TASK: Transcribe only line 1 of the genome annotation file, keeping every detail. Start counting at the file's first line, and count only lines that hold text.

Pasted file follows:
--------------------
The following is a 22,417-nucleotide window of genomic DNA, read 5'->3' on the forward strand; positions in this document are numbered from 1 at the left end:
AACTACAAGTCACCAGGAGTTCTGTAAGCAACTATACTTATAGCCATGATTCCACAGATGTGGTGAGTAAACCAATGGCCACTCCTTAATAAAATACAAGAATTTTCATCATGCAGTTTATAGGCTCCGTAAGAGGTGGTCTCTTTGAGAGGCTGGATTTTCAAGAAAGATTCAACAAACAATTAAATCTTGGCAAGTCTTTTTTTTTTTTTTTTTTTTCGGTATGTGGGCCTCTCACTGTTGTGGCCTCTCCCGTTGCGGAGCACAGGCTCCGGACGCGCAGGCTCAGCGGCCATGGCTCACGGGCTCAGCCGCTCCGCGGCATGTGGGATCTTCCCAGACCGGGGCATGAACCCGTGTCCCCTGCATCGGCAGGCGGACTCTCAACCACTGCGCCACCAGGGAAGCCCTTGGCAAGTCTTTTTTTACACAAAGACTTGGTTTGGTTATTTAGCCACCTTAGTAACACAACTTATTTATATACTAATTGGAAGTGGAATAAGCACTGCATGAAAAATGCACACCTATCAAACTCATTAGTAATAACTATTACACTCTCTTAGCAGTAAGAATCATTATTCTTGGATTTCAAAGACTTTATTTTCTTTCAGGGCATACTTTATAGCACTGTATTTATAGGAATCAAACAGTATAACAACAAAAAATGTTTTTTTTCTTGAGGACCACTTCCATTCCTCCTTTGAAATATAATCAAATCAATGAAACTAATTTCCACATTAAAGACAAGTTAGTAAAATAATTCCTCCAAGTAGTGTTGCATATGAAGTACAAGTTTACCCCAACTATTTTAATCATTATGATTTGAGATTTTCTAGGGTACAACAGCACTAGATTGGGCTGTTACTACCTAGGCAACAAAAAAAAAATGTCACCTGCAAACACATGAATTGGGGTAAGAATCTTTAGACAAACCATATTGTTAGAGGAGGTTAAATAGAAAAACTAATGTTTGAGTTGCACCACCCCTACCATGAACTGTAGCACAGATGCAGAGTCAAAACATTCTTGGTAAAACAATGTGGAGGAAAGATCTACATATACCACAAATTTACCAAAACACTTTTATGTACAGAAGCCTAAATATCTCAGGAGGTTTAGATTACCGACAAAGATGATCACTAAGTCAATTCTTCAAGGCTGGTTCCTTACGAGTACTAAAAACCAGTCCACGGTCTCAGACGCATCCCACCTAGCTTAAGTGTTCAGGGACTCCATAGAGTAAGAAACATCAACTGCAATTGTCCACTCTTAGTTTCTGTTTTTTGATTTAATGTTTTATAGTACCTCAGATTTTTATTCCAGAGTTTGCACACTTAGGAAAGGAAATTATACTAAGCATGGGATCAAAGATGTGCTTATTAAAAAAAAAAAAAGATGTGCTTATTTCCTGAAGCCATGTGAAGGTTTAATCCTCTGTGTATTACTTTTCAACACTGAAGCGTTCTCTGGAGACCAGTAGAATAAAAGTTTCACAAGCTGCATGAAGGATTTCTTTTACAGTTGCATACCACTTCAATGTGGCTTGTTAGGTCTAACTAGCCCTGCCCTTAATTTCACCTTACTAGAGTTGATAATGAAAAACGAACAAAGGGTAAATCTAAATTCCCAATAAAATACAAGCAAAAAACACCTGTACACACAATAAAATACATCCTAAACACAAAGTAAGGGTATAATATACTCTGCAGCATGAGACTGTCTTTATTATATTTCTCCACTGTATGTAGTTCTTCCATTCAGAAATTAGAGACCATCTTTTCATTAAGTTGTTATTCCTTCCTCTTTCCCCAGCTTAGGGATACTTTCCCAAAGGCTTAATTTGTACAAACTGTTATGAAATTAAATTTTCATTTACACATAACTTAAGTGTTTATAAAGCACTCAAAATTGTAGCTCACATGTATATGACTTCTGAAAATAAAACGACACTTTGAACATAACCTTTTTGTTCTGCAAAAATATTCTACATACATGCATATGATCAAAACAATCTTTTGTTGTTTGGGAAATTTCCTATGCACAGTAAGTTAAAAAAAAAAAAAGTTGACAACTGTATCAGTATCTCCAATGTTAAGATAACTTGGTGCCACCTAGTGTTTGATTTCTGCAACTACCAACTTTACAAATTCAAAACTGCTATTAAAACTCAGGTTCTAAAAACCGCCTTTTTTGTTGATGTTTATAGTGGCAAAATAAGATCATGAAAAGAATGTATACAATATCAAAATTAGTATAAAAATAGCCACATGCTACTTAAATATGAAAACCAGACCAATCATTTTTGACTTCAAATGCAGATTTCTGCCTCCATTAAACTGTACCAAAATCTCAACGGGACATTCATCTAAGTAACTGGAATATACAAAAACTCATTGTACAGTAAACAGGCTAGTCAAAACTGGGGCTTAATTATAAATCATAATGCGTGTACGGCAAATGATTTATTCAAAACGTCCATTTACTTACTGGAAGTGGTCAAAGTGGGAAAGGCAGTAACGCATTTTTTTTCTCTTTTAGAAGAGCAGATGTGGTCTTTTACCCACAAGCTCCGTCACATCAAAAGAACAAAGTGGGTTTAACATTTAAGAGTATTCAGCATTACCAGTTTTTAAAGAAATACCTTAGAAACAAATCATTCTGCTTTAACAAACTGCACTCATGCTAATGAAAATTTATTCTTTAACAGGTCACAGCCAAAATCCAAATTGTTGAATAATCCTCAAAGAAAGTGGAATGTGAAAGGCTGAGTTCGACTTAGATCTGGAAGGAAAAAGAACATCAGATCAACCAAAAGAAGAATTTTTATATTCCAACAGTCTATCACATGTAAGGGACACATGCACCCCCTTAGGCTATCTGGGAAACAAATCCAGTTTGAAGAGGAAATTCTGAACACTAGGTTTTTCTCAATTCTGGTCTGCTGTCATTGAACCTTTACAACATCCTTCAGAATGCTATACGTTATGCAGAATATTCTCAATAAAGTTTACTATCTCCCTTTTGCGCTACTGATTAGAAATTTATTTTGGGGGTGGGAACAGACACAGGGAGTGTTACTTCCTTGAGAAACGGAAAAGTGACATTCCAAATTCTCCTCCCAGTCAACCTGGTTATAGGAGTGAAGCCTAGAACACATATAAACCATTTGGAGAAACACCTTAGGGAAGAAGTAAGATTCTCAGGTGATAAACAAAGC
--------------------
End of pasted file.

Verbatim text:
The following is a 22,417-nucleotide window of genomic DNA, read 5'->3' on the forward strand; positions in this document are numbered from 1 at the left end: